Abdominal CT scan has shown limited effectiveness in detecting EATL and distinguishing it from uncomplicated refractory celiac disease. Findings of bowel wall thickening, lymphadenopathy, intussusception and hyposplenism raise suspicion for RCD II and EATL. Apart from evidence of metastatic disease there are no well-described CT findings that will distinguish EATL from RCD II. Moreover, the role of radiologic imaging may be limited in diagnosing EATL as the neoplastic changes may be restricted to the epithelial layer of the small bowel, even when the lymphoma affects the whole small intestine [4].

The PET scanning displays higher sensitivity and specificity for the detection of EATL when compared with CT scan [5], but yields false positive results due to increased uptake in inflammatory tissues as is seen in non-refractory CD and RCD. However, the standard uptake value is lower than in EATL (0.0–4.6 vs 6.4–8.0 SUV), making PET a reliable method for identifying EATL [6]. Although PET scanning cannot be a substitute for histologic examination in diagnosing EATL, it may guide histological sampling.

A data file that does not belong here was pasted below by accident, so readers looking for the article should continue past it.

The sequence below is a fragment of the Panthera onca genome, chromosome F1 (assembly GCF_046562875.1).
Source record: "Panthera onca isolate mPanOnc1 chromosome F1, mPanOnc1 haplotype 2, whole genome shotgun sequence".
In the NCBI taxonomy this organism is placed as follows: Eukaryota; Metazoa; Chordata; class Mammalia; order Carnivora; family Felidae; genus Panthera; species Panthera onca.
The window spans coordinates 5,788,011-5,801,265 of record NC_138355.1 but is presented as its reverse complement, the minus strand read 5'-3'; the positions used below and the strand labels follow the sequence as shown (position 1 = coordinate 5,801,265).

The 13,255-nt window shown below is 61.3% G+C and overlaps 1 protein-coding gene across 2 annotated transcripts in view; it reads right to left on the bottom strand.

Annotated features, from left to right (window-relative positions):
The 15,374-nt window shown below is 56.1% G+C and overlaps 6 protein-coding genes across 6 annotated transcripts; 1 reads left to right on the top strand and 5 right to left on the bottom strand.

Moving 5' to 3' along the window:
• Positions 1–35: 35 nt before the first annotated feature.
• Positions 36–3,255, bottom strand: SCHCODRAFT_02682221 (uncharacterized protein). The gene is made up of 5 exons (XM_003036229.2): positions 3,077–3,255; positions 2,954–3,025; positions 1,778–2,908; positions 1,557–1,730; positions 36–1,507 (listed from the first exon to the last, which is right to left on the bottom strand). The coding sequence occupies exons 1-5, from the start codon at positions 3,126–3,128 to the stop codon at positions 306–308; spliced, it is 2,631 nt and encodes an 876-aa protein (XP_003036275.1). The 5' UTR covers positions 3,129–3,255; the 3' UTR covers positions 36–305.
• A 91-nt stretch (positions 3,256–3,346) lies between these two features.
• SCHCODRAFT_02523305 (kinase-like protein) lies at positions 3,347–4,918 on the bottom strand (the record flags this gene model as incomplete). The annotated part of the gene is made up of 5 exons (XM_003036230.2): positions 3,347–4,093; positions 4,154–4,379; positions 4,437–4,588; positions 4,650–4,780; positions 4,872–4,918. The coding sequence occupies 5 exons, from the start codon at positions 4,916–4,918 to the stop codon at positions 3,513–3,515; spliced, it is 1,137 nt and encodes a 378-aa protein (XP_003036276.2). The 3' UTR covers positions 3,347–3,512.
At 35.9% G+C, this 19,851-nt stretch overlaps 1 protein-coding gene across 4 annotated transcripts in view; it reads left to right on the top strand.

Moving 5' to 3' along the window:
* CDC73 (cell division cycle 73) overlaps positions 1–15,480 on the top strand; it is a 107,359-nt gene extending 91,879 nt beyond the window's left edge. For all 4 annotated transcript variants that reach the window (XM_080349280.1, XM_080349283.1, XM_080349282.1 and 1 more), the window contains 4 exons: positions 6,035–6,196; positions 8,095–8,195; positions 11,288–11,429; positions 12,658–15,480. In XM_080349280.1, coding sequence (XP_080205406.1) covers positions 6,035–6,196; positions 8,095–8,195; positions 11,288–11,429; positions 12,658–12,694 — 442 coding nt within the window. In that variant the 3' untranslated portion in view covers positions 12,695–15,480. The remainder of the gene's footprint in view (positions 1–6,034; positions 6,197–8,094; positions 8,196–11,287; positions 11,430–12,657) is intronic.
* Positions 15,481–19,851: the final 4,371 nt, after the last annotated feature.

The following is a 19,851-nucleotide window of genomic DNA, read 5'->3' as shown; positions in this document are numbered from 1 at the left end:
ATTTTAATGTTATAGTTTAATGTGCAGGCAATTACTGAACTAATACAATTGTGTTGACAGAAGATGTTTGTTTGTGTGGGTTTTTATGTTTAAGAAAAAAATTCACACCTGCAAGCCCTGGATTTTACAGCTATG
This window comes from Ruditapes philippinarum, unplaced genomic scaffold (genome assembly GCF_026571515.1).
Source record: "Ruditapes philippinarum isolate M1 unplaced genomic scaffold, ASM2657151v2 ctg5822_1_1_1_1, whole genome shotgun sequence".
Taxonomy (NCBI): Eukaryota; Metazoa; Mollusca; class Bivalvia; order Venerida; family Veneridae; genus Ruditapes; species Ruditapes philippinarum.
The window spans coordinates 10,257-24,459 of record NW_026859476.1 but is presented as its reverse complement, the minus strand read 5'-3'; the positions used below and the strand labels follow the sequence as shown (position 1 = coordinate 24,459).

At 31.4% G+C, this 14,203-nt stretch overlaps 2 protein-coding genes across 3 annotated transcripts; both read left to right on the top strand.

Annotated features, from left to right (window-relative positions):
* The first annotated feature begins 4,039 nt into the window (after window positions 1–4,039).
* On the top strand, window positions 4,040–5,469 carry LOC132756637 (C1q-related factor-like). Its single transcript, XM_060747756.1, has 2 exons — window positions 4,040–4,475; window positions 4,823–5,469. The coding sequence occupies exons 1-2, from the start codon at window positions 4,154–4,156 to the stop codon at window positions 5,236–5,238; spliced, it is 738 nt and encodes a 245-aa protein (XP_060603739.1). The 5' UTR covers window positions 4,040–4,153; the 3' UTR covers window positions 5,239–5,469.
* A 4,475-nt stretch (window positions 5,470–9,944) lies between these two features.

Endoscopic examination of the small bowel in patients with celiac disease permits direct visualization and biopsy. Using EGD yields a limited examination of the small bowel, whereas only the distal ileum can be reached with colonoscopy [7]. Deep enteroscopy can provide full-length examination of the small bowel, and the ability to both perform biopsies and deliver therapy [7].

Video capsule endoscopy (VCE) allows full examination of the small bowel and assessment of the extent of involvement. Mucosal flattening and ulcerations can be found in EATL, but are also seen in ulcerative jejunitis. Video capsule endoscopy may also yield false negative results, as EATL can present as a sub-mucosal mass. Thus, reliable detection using VCE may be difficult. Most importantly, detected lesions cannot be sampled at VCE for histological examination [8].